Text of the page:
JAMIE Clarke’s 44th minute penalty was enough to settle a scrappy encounter at bottom club Burscough on Saturday, writes Andrew Snaith.
The 38-year-old marksman admitted the game was “not pretty”, but added: “We battled well and stayed together - three points are three points, however you get them.
“At this stage, it’s not really about performances, it’s all about results.”
That’s lucky for Darren Williams’ men who rode their luck at times, as both sides struggled on Victoria Park’s uneven pitch, beneath an awkward swirling wind.
The Blues boss made one change from the side that lost 2-0 to Hednesford seven days earlier.
One former Darlington player replaced another on the left wing as Jeff Smith came in for Nathan Mulligan.
Town threatened as early as the second minute when Jimmy Beadle’s powerful first-time shot from the edge of the box cleared the home crossbar by mere inches.
Tom Portas then came even closer with a free-kick just inside the Whitby half, floated diagonally goalwards, which bounced over all those in a crowded Burscough box and just a coat of paint away from goalkeeper Craig Ellison’s left-hand post.
Around the half-hour came a neat metaphor for the standard of play for most of the afternoon, as Town keeper Nick Liversedge found a patch of dog dirt in the penalty area as he prepared to take a goal-kick. With most of the players wandering over to the dugout for drinks and possible tactical reinforcement, Burscough official Mel Singleton was despatched to remove the offending article.
With the match back under way, the West Lancashire outfit, 15 points adrift at the bottom of the Evo-Stik Premier, almost grabbed the lead.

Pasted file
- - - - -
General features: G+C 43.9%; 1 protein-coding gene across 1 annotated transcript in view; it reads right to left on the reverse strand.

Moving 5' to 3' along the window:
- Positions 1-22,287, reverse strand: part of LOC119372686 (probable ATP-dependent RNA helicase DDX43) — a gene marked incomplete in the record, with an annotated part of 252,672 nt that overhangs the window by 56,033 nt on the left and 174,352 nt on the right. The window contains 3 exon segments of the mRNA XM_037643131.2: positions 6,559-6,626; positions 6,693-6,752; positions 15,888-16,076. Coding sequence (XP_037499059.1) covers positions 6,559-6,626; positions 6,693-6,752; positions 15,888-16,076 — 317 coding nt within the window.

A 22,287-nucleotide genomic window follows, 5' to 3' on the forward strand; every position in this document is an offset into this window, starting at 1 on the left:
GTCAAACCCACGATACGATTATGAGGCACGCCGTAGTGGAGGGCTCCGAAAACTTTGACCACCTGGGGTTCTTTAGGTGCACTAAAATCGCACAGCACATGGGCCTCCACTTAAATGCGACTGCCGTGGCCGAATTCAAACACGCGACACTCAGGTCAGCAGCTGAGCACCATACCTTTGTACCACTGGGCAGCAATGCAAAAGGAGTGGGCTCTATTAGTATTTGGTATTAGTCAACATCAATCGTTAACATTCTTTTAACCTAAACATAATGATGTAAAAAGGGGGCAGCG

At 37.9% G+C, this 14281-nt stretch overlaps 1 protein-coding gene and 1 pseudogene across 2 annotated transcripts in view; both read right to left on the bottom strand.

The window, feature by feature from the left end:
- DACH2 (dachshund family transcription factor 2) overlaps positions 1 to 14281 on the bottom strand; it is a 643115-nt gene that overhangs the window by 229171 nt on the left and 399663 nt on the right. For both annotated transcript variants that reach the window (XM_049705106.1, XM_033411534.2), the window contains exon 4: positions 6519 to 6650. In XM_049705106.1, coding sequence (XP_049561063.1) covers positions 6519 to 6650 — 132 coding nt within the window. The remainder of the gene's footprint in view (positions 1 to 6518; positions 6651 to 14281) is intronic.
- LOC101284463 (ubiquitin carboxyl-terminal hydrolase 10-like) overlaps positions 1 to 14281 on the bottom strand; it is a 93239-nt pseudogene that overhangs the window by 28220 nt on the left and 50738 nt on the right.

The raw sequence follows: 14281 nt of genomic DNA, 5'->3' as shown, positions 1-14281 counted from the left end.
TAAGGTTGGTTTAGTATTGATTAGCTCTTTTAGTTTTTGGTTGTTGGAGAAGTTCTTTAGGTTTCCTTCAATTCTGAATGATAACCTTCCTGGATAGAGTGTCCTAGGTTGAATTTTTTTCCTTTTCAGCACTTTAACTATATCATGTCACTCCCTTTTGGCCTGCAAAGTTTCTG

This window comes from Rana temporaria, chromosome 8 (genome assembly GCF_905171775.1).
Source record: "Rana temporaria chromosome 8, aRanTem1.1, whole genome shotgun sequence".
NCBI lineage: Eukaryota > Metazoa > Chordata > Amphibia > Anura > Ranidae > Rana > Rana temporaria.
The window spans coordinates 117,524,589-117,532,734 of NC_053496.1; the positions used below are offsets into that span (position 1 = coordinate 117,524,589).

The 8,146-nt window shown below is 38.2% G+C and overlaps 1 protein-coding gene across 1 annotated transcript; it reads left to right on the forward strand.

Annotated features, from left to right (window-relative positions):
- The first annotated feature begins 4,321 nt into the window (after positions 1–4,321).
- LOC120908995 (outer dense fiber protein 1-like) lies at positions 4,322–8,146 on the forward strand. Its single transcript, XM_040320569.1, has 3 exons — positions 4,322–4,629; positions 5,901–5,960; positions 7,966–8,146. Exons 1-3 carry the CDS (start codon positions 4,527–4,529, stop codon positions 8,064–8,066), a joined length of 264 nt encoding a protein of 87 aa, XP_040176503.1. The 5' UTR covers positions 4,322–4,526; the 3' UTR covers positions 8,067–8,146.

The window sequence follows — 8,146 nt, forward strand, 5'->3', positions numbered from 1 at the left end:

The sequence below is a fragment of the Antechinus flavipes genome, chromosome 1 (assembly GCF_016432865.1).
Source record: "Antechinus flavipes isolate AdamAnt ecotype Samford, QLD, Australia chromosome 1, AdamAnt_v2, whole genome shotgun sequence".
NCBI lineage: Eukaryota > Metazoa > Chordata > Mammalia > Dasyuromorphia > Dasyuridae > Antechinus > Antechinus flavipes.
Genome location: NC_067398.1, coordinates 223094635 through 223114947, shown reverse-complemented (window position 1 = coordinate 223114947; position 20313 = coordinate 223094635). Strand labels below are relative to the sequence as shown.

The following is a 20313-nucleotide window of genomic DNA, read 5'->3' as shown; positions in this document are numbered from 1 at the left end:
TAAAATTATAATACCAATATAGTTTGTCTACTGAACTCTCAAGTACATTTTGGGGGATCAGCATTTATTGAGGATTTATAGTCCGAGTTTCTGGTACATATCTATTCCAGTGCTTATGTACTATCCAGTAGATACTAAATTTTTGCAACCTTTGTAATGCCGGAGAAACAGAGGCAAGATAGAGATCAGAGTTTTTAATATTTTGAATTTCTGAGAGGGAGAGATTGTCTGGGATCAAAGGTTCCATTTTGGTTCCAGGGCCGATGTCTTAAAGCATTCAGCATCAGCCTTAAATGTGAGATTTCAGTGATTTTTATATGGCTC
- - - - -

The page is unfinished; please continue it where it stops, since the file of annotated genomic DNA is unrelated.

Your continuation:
Will Jones should have done better seven minutes before half-time as he bore down on goal. But once the young frontman reached the Blues’ six-yard box, defender Ibby Hassan’s presence and the pressure of the situation, seemed to combine and he poked wide as Liversedge came to narrow the acute angle.
The Linnets then had a right-wing corner tamely headed over at the far post by centre-half Danny Murphy. Despite these opportunities for the hosts, the ball had actually spent much of its time in Whitby’s possession and the Burscough half, only for misdirected passes, mainly high into the air or out of play and repeated offside calls to frustrate the visitors.
It took a moment of solo excellence to bring the breakthrough, a minute before half-time. Ex-Hartlepool striker Andy Appleby ran from deep with a good advantage played as a defender clipped his heels. The lively forward stayed on his feet and raced into the penalty area where he tried to round the onrushing Ellison and a nearby defender, who appeared to be holding his shirt, before hitting the ground.
The resulting spot-kick was surprisingly not accompanied by a yellow card for either the penalised challenge or the earlier studs down the heel effort that Appleby shrugged off. But more importantly, Jamie Clarke stepped up and, undeterred by Town’s last two penalties being missed by Beadle and skipper Mark Robinson, drilled low to Ellison’s left for the opening goal.